- Congress, state legislatures, or public utility commissions as applicable should consider requiring weather preparedness plans for natural gas production, processing, gathering, and transportation facilities by winter 2023/24.
- Natural gas production, gathering, and processing facilities should implement measures by winter 2022/23 to protect against freezing and cold-related limitations, such as enclosing sensitive facilities, adding heating equipment, or installing emergency generators.
- FERC should consider establishing a forum by winter 2022/23 of state legislatures and regulators, NERC and regional reliability entities, balancing authorities, and natural gas infrastructure entities to identify actions they can take to improve the reliability of the natural gas infrastructure to support bulk power system reliability. One suggested topic is whether Congress should close a purported jurisdictional gap over natural gas pipeline reliability.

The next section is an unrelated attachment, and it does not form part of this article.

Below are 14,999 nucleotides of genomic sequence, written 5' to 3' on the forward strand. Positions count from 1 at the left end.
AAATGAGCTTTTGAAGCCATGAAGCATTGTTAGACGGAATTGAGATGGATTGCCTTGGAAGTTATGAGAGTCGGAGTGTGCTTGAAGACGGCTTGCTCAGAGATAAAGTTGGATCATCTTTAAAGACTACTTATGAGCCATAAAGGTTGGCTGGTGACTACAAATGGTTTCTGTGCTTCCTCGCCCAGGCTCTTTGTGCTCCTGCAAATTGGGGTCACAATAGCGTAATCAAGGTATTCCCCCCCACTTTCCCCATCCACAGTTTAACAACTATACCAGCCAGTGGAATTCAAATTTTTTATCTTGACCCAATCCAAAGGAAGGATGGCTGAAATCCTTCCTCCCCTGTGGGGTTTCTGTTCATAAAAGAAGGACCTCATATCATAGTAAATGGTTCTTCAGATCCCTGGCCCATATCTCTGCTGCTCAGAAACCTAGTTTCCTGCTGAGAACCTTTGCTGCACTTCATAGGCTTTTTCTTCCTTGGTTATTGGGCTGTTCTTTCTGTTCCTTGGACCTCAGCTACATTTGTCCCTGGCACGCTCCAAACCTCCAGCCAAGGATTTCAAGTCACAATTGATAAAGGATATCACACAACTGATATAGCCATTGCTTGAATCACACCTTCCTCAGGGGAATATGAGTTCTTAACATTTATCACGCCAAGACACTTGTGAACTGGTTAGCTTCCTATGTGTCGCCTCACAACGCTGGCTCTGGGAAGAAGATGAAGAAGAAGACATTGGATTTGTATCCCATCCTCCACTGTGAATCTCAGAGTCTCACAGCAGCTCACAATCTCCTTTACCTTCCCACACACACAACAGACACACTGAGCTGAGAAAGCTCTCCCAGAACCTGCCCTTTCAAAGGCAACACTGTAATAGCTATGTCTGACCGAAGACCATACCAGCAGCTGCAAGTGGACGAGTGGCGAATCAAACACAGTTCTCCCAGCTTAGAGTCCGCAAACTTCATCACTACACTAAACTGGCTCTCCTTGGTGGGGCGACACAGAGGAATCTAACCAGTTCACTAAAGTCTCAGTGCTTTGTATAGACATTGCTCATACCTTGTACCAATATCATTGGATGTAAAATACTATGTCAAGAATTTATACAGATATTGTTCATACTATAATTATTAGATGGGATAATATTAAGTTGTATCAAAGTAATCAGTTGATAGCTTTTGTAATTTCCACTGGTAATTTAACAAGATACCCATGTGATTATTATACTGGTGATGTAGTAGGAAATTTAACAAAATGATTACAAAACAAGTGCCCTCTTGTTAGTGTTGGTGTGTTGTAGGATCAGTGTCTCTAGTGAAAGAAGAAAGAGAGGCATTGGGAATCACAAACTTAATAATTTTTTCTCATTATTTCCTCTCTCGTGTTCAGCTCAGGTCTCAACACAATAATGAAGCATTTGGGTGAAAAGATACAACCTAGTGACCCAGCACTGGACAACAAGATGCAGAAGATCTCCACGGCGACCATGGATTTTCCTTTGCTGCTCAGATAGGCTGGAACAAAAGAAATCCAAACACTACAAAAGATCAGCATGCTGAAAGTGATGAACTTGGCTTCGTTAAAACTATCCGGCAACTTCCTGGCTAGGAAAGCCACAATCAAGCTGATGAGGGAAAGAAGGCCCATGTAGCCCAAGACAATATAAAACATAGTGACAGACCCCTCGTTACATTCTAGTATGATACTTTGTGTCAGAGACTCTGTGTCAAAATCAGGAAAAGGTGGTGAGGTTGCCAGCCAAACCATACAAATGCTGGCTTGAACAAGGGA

- Generator owners should identify and communicate the reliability risk of their natural gas fuel contracts to their Balancing Authority by winter 2021/22.
- FERC, NERC, and the Regional Entities should host a joint technical conference to discuss how to improve the winter-readiness of generating units by winter 2022/23 to cover the period before new reliability standards can be developed, approved, and become effective.
- Generator operators should specify times for inspecting and maintaining freeze protection measures by winter 2022/23.